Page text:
Jamie and Claire Fraser…Courtiers

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Soon, (a relative term) Outlander fans will be making a weekly appointment with Starz to watch their favorite couple Jamie and Claire Frazer navigate the salons, ballrooms, and dining rooms of the French Court of Louis the XV. The picture Starz painted of the Frasers’ new life in the first Season 2 trailer was visually far and away from muted and earthy Scotland.  Being a curious soul, I found myself wanting to know more about life in Versailles.

The story goes that Louis’ great grandfather, Louis the XIV, worked for thirty years to make the palace opulent as recompense for a childhood of relative poverty (it’s said he slept on tattered sheets and his mother had to pawn the crown jewels).   Versailles was literally built around an old hunting cabin and eventually was half-a-million square feet, had 700 rooms , 67 staircases. and 6000 paintings.  No surface was left unadorned. Gilded paneling, crown molding, brocaded or flocked wall coverings, allegorical paintings of Greek gods, floors patterned with parquet or colored tiles were found in every room.  Everything from furniture to finishes was embellished. It was a visual feast.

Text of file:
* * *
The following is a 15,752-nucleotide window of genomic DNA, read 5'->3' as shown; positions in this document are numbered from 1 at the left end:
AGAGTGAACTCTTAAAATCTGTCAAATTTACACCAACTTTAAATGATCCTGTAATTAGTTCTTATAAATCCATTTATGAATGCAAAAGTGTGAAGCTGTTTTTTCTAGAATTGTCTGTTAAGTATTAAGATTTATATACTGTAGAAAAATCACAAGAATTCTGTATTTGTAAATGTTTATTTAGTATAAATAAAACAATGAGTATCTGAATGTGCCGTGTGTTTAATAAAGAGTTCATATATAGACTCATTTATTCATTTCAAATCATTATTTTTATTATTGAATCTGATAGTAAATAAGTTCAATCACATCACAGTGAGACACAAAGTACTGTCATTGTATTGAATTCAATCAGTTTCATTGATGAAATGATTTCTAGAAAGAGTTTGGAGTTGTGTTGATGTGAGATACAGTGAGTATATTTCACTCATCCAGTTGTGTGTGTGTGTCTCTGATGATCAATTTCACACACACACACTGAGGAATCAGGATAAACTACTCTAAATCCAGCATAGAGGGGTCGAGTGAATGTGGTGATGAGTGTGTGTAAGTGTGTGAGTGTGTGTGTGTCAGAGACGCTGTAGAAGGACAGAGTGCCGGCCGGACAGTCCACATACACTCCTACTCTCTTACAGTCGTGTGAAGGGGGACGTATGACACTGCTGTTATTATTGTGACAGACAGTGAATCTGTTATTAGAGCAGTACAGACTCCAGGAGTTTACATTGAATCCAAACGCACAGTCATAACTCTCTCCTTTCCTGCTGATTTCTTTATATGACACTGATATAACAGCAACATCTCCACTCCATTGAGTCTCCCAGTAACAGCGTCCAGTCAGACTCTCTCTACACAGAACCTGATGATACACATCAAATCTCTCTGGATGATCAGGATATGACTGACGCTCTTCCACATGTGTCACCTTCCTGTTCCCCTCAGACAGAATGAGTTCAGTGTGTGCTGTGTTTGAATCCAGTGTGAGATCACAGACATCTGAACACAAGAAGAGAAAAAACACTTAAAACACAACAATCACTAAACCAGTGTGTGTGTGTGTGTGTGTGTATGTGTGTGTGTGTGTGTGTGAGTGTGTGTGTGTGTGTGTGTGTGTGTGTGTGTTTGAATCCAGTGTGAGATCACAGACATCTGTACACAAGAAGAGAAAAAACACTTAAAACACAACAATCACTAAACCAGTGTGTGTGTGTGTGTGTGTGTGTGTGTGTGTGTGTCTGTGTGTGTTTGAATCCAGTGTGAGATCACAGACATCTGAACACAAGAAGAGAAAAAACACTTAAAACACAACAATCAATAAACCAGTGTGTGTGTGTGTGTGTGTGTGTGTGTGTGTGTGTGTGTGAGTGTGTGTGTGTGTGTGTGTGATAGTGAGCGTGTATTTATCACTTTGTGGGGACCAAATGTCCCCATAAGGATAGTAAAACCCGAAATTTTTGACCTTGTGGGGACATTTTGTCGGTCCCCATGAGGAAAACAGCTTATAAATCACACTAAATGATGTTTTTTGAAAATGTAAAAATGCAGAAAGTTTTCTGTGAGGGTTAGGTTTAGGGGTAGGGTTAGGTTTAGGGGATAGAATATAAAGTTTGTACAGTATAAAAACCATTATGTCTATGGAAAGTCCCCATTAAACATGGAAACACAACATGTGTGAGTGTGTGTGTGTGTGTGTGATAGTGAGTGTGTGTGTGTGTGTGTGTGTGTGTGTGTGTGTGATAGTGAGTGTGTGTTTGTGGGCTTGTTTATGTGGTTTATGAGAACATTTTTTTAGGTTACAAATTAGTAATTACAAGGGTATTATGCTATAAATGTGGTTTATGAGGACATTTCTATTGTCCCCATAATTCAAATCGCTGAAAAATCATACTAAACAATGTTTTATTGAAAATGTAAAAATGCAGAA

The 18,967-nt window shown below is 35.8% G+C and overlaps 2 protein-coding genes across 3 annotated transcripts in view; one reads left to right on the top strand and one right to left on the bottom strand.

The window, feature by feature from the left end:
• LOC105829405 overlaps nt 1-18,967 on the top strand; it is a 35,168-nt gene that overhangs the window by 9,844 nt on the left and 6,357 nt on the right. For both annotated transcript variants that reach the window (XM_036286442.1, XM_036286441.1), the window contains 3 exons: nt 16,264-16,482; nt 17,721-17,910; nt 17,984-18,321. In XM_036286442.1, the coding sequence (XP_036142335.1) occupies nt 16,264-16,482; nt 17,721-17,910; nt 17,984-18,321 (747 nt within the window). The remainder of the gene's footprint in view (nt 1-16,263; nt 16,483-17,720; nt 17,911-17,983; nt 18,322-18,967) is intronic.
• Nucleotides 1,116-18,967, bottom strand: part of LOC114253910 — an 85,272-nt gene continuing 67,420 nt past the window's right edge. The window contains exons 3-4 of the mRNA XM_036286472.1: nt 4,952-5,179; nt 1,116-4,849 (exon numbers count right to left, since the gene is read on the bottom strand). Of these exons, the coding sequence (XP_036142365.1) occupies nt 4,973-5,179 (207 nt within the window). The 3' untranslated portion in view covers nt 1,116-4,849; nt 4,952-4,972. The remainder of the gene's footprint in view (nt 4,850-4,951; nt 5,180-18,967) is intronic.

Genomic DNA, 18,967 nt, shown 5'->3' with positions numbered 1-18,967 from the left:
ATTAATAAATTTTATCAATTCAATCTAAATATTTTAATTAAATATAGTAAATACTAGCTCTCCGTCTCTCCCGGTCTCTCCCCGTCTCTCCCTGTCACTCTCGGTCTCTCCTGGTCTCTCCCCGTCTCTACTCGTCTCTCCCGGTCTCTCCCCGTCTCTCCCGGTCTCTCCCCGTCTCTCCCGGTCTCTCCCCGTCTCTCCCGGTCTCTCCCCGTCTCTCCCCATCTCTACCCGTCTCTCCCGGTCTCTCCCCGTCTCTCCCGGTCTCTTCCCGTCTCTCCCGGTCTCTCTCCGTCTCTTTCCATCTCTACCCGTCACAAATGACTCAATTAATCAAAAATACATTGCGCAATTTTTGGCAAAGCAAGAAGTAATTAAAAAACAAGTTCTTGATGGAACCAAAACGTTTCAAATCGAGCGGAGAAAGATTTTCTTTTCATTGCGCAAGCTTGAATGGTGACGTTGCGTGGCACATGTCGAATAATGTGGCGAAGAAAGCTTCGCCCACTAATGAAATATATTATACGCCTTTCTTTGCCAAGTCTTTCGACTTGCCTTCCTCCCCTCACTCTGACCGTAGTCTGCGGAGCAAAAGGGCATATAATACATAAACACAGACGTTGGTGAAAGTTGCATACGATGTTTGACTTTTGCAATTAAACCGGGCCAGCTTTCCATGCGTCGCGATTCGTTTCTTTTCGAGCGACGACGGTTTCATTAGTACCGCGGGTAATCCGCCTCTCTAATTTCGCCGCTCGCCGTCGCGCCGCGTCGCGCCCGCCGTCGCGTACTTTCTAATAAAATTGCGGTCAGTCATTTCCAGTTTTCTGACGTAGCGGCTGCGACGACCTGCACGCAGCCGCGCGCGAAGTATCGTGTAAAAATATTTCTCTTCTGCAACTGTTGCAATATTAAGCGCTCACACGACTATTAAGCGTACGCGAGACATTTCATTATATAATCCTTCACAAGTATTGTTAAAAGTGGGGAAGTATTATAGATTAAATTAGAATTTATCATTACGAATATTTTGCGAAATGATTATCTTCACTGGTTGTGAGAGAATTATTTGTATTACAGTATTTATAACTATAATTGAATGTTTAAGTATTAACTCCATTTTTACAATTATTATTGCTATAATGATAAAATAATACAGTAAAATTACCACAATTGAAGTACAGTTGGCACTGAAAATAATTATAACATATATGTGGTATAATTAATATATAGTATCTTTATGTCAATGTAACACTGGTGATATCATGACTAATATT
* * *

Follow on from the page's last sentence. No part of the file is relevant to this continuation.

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Louis the XV was said to be a bit less into the pomp and ceremony his great grandfather seemed to enjoy, but still, on a daily basis anywhere from 3,000 to 10, 000 people were in attendance at the palace.  In an effort to gain control over the nobility, the King often required them to live with him.  Attending the King took them far from the daily operations of their estates and put them under his watchful eye.

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A courtier is defined as a person who is often in attendance at the court of a king or other royal personage or a person who seeks favor by flattery, charm, etc.   This certainly described life for the courtiers of Louis the XV. Currying the king’s favor was serious and tricky, courtiers needed to tread carefully because the King could make them or break them. Nobles needed his permission to do basically anything, so remaining in his good graces was vital.